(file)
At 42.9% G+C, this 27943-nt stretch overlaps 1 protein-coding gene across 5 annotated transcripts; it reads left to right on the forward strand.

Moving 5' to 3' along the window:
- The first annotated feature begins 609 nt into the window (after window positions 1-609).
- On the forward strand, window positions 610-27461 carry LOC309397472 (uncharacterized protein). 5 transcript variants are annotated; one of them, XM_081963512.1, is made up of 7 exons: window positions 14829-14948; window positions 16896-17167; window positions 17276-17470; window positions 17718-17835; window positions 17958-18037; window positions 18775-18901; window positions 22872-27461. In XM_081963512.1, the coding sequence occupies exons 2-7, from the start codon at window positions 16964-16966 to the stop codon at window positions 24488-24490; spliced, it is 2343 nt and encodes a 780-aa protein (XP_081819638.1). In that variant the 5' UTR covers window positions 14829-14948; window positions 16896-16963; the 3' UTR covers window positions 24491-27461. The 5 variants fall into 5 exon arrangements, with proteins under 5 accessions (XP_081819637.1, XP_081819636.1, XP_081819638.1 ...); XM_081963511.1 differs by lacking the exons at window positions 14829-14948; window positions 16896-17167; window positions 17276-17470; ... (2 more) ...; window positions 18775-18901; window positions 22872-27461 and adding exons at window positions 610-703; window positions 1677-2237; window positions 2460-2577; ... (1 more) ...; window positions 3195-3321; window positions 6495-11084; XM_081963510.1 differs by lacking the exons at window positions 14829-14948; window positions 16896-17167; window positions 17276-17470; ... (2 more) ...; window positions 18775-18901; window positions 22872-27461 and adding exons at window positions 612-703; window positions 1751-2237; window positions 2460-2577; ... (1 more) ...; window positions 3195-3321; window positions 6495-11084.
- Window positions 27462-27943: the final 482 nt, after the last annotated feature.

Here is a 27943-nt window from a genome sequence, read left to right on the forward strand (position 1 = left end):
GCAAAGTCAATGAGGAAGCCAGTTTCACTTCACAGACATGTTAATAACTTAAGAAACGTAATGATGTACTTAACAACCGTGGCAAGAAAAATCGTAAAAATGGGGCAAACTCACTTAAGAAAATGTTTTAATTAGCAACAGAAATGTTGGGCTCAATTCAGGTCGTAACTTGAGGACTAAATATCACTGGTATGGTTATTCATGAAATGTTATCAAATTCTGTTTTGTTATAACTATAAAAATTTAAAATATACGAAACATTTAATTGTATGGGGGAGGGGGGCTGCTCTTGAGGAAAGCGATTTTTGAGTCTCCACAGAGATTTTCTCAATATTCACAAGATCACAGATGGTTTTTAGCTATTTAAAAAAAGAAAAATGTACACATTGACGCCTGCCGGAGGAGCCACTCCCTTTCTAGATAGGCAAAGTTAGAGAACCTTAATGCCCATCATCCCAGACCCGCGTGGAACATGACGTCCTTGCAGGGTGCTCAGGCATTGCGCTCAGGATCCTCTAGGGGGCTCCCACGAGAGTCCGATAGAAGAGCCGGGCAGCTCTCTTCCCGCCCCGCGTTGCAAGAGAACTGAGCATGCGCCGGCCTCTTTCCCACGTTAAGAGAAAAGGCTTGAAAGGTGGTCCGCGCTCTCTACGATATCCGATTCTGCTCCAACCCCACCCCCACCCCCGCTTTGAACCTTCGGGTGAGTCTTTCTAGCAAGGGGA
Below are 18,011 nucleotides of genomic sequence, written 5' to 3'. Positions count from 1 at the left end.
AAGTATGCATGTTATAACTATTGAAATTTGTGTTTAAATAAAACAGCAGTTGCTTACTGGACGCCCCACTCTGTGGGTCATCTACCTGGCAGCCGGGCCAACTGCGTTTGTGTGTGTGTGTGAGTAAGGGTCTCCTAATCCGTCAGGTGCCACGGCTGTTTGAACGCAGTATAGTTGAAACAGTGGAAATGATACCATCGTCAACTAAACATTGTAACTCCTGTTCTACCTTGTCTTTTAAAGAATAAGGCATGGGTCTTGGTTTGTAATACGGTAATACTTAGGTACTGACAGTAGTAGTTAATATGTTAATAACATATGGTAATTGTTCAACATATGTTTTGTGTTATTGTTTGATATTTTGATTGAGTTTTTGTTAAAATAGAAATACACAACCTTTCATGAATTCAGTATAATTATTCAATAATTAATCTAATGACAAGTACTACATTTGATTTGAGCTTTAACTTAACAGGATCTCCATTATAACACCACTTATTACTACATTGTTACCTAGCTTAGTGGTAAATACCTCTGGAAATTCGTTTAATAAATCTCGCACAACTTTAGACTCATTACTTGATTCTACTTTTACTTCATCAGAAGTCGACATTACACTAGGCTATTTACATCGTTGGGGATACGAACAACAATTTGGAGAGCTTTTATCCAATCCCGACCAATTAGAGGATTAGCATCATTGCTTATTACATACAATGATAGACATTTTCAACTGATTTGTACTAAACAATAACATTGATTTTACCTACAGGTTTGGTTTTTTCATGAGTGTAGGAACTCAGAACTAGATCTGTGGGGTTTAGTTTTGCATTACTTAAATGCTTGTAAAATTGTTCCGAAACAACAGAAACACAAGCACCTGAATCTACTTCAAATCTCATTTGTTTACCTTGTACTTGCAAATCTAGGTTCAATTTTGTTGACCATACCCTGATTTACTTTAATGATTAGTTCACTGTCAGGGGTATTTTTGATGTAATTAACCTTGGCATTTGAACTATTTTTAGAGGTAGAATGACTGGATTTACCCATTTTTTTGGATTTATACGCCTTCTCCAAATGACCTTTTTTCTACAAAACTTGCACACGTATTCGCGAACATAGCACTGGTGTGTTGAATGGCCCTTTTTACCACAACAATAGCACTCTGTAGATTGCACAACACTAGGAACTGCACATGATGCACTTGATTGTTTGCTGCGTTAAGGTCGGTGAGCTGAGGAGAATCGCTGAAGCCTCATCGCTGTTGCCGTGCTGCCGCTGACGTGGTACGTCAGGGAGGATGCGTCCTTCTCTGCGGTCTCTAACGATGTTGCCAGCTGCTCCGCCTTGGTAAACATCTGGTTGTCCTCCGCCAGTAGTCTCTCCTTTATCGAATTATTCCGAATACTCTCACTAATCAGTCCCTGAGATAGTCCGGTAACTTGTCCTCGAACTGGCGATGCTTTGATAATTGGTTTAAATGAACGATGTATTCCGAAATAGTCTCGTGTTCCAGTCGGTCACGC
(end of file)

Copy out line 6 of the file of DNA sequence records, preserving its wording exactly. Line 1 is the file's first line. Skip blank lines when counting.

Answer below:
Here is a 27943-nt window from a genome sequence, read left to right on the forward strand (position 1 = left end):